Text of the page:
When President Obama left Istanbul on Tuesday, he hosted a town hall meeting with Turkish students. He was asked a lot questions about the U.S.’s relationship with the world. One student asked the President how he was different than his predecessor, George W. Bush.

That is a question a lot of folks in the United States are asking these days with Obama as Commander in Chief.

Since the President entered the Oval Office, we have seen him taking a firmer stand on Afghanistan. He has committed to an increase of 51,000 American troops as well as 5,000 NATO troops to the region. We have also seen several bombings of Al Qeada camps in Pakistan, with more scheduled soon. This should not come to any one as a surprise as the President campaigned with a platform that was tough on Pakistan and Afghanistan.

The President also issued a 19 month plan to bring an end to the war in Iraq. But the plan includes 50,000 troops to stay in the region as peacekeepers for an additional two years. For many who want to see an immediate end to the wars in Iraq and Afghanistan, these plans have us stay in these lands for far too long.

But the President told the Turkish student that he is looking to the long term on military policy and people of the United States and the world should do the same.

While in Prague, in the Czech Republic, the President pledged the United States to be the moral example in ridding the world from nuclear weapons. He promised the United States and Russia would enter negotiations by the end of the year to reduce their nuclear arsenals.

Many people note that the President has increased the military spending budget by over $20 billion compared to last year’s Bush Administration budget (from $513 billion in FY09 to $534 billion in FY10). I would agree this is a disturbing trend that should be reversed. But I take pause and rethink this when I find this spending increase would help give benefits to soldiers and vets and would include improvements in the lagging Veteran’s Affairs and hospitals.

In fact, the President has told Secretary of Defense Robert Gates to cut out costly and unnecessary weapons systems. Secretary Gates passed the message to the Pentagon and told Congress to resist the urge to increase military spending in the budget. Many Republican Congress Members, including Saxby Chamblis (R-GA) expressed their dismay that the Pentagon would no longer be buying F-22 stealth jets (a plane never used in combat).

In January of this year, Secretary Gates said, “…the spigot of defense spending opened after 9/11 is closing.”

In the short run, I am extremely disappointed by the President’s military policy. I think the troops should come home and a surge of diplomats, engineers, and educators should help secure Afghanistan and Iraq. But in the long term, I am thrilled.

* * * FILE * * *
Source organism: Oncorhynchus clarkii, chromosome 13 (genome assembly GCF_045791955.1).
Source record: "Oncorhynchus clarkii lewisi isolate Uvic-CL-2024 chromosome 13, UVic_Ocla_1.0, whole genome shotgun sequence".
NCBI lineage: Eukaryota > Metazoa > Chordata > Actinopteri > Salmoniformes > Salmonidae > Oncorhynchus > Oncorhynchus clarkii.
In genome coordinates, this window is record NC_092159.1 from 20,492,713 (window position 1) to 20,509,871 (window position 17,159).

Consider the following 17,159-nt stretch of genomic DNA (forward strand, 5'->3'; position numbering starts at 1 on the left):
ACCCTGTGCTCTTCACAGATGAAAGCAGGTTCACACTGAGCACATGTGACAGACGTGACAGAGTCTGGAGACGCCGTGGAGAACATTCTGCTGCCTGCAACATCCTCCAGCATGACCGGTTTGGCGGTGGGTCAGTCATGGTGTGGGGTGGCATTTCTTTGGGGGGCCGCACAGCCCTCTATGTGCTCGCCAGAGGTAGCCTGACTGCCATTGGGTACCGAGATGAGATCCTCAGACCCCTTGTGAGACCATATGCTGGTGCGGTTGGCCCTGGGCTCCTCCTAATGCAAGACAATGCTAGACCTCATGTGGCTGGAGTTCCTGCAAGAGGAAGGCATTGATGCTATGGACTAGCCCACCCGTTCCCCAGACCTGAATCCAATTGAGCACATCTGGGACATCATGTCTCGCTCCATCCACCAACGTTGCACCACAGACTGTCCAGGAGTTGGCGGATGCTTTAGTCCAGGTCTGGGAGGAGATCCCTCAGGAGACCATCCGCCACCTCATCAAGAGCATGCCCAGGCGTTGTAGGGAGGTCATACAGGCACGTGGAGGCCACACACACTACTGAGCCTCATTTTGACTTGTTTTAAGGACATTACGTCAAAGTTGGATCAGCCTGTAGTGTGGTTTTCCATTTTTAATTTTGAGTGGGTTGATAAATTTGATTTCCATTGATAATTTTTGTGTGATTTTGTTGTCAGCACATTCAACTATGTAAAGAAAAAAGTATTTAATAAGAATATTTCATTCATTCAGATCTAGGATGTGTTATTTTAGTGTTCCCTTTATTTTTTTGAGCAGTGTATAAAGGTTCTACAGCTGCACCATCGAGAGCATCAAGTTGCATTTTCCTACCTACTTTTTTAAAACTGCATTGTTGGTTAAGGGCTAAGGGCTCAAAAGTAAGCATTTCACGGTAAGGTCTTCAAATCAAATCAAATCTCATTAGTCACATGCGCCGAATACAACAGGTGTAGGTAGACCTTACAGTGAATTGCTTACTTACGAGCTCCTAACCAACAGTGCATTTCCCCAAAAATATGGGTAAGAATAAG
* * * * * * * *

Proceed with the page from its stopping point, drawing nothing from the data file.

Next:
I hate knowing that my tax dollars are wasted on useless missles systems, jets and nuclear warheads. I think these changes are crucial steps to reversing the out of control spiraling military budgets.

About the Author
Alex Winnett


  1. Mickbic

    This entry reminds me of something Ben Franklin observed about guns and voting. I think it went something like “democracy is two wolves and a sheep voting on what to have for dinner, liberty is a well armed sheep contesting the vote.” This brings us to raison d’detat, which suggests that we realize the state will have its own views on how to maintain the state regardless of the personal opinions of those individuals within the nation’s borders. I think private individuals should have their own opinion, write letters to their congressman and follow the philosophy of non-violence of Ghandi and Martin Luther King. If a son or nephew goes off to war, we should do what we can to support him in his choice.

  2. Bill Baar

    …a surge of diplomats, engineers, and educators should help secure Afghanistan and Iraq.

    As an administrator doing the work of Iraq’s reconstruction last year, I was very greatful for the presense of allied and Iraqi troops.

    One only need view the video of the Taliban flogging the young women to realize the need for force.

    On a realated note, you failed to mention the great Pathan Pacifist Khan Abdul Ghaffar Khan. (Wikipedia entry here: http://en.wikipedia.org/wiki/Khan_Abdul_Ghaffar_Khan ) To write of war and peace in this region, and to mention Ghandi’s name without mentioning his Muslim contrapart is the kind of cultural insensitivity to fellow Liberals in Islam that reflects a tragic abandonment of fellow liberals on our part. It would not be lost on a Liberal Muslim from the region for sure who happened to stumble accross this post.

  3. Alex Winnett

    Bill I agree, Khan Abdul Ghaffar Khan is a very important voice, especially in this day and age. I am afraid we have been very good at making the Pashtun population a very monolithic force in Western culture. And to learn about the followers of this man is very important.

    I also agree that NATO forces are important to the reconstruction of Iraq and Afghanistan. However, I was present at a very interesting meeting of NGO’s, State Dept. and DOD heads who all agreed there is no military success possible in either Iraq or Afghanistan. It is crucial that we help foster democracy, free will and self determination by teaching these skills to the average citizen–rather than threatening it with the barrel of a gun.


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